All of the nerves I had about real-life flight evaporated the moment I heard the command from my real-life Cessna’s co-pilot: “Your plane.” This was my cue to reply out loud, “My plane,” and take firm grasp of the yoke. At which point, the sense of force feedback and required movement was seemingly identical to what I’d tested 1,600 feet below when I had been testing MSFS augmented by a Thrustmaster Pendular Rudder and a Saitek Pro Flight Yoke. (I got a hint of this 1:1 connection to the simulator before I was officially piloting the Cessna. I lightly had my hands and feet on my flight equipment in order to feel my instructor take off in nearly the exact same way I’d successfully done on a computer.)
I was also astonished by how much my real flight felt like the MSFS version I’d played an hour earlier when I encountered the mild turbulence of flying through wind and clouds.
In the game, this required flipping through a menu of weather presets, which had been set to a sunny-and-clear option before our arrival—and, c’mon, this is the Seattle area in September, so good weather is never a safe bet. A “live weather” option, on the other hand, delivered a more realistic volley of thin, transparent clouds and associated wind patterns. The game version didn’t look exactly as gray-yet-clear as my real flight, but my need to adjust my bearing 5-10 degrees to account for regular wind did. I certainly exclaimed in mild panic when this happened in real life, but I was glad to have been prepared for it.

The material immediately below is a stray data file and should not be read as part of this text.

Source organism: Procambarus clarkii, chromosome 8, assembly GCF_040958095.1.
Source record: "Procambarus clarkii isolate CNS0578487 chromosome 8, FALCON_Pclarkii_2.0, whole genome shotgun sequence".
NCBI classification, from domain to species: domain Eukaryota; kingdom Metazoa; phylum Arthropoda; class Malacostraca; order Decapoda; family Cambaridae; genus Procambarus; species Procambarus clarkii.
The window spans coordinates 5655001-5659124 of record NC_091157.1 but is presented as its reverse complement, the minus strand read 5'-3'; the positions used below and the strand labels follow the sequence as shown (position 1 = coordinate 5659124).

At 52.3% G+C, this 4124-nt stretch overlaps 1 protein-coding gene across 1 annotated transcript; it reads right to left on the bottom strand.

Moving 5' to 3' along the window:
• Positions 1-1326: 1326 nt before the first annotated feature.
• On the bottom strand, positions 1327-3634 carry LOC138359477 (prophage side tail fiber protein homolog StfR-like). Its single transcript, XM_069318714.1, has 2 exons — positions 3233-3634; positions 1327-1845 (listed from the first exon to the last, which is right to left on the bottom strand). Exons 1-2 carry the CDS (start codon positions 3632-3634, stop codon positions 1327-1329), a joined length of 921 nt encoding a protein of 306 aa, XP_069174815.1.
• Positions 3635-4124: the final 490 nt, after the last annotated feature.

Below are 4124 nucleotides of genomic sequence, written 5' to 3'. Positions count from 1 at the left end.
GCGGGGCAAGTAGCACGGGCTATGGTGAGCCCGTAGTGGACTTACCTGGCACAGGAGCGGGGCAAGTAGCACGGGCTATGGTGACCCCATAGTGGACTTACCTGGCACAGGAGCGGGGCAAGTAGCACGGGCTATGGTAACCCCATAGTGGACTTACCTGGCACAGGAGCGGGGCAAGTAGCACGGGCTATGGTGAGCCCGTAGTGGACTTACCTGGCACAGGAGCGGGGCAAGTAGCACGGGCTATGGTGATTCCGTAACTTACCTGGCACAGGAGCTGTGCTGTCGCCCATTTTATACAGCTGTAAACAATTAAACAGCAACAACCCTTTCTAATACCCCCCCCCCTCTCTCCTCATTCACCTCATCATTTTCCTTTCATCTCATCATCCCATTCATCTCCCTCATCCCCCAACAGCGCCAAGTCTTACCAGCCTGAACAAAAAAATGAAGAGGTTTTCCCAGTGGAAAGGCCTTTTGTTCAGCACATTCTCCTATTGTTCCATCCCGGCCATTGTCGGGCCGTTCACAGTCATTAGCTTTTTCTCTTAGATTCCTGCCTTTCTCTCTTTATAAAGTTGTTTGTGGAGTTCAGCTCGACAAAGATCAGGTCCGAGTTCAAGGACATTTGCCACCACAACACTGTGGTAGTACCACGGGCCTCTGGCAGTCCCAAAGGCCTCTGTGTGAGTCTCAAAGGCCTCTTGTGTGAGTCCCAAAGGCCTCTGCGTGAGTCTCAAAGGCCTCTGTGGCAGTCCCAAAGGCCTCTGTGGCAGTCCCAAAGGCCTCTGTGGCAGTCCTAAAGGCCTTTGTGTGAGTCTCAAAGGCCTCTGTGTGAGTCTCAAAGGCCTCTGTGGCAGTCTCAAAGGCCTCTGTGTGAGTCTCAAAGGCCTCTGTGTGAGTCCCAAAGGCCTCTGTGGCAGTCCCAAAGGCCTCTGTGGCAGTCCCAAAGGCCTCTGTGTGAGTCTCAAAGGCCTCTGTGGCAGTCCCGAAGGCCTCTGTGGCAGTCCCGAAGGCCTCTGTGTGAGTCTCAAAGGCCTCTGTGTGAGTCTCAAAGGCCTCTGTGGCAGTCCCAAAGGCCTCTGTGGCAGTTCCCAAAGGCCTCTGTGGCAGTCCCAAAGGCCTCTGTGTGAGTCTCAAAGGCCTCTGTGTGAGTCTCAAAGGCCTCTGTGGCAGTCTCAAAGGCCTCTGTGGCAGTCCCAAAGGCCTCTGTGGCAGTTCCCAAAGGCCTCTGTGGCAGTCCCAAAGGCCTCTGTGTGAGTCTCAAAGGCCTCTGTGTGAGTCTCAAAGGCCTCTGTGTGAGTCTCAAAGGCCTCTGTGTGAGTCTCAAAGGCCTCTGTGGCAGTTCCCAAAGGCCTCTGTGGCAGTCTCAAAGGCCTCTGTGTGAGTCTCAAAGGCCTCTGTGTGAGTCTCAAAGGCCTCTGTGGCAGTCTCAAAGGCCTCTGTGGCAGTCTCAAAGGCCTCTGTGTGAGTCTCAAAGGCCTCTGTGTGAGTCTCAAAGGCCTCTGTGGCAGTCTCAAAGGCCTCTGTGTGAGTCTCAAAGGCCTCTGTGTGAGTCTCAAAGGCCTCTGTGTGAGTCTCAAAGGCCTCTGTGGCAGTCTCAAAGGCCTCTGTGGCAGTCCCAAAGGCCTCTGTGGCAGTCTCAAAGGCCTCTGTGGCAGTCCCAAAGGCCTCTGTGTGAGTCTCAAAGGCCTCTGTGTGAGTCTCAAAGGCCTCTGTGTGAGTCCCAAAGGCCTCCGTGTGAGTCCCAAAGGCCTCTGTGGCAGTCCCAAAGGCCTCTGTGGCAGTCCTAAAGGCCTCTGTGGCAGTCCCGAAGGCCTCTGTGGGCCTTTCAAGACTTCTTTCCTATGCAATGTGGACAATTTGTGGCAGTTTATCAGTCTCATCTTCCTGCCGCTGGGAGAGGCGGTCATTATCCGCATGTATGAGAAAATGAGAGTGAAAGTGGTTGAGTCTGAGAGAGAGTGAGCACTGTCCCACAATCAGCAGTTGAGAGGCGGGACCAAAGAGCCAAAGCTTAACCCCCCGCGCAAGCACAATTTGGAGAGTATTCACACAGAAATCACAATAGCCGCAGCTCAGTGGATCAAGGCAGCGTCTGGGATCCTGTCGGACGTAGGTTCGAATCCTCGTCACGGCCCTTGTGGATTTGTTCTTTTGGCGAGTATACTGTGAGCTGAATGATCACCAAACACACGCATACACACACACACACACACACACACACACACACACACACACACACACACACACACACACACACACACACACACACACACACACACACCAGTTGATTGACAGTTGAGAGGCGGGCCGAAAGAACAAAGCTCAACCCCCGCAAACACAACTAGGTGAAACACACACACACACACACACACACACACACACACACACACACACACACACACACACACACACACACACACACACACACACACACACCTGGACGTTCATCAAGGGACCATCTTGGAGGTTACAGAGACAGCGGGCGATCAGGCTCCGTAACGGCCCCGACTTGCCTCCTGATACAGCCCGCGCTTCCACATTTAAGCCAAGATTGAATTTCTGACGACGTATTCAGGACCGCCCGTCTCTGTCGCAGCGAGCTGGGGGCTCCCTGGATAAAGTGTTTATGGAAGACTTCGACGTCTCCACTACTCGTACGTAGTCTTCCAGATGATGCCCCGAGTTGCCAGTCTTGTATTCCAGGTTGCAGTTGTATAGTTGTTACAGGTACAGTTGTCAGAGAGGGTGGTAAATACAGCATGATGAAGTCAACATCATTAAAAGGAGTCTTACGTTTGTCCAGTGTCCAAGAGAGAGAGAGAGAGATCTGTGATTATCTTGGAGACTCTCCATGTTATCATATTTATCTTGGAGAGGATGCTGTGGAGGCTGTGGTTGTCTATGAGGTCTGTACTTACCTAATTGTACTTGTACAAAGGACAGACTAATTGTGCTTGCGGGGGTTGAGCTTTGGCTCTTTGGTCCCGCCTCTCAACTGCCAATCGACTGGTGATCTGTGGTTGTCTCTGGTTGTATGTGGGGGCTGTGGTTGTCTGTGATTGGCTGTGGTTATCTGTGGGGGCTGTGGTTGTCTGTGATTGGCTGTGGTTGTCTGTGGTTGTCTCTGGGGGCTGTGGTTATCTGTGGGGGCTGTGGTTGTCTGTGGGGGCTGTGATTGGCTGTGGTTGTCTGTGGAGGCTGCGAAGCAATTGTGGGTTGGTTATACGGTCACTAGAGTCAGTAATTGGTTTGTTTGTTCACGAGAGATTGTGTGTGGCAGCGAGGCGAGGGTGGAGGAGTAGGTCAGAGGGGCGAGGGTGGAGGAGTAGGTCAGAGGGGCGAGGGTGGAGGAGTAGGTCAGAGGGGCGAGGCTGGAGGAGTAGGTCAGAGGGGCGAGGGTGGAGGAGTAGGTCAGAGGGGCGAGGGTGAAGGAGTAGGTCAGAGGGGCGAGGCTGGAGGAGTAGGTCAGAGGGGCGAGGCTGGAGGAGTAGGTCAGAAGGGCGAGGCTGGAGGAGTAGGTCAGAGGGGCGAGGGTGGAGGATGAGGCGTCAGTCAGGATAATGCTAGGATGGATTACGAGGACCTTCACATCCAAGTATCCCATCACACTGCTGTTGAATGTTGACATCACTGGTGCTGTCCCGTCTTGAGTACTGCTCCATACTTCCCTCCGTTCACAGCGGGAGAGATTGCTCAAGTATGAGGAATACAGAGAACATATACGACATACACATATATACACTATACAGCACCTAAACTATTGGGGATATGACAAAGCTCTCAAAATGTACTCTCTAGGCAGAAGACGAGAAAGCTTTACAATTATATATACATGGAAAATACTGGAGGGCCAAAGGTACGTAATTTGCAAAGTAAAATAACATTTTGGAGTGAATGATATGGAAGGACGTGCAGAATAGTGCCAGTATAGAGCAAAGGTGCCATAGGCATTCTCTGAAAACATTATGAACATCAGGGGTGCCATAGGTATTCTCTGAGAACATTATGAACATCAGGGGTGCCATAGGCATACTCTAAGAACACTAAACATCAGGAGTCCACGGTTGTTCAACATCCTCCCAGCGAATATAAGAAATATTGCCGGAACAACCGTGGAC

Fuel to the Flight Simulator fire
Earlier this summer, Microsoft teased its new version of Flight Simulator during its E3 keynote. While tantalizing, the 60-second video flew by without answering some key questions. How would this new version of MS Flight Simulator work? Who was producing it? When was it coming? Would it run on Xbox consoles (a first for the series)?
A lengthy presentation from the game’s lead developers at Asobo Studio answered all of these questions and then some. That first question, of course, was: wait, Asobo? Who’s that?
Peeking at the French developer’s roster of recent games might make a flight-sim diehard scratch their head, since it includes zero flying games. The company has been a supporting developer for various Xbox Game Studios properties for years, whether by leading on Kinect and HoloLens games or supporting the development of “core” Xbox games like Quantum Break. But it’s Fuel, an open-world driving adventure from 2009, that kept on coming up in conversations at the MSFS event.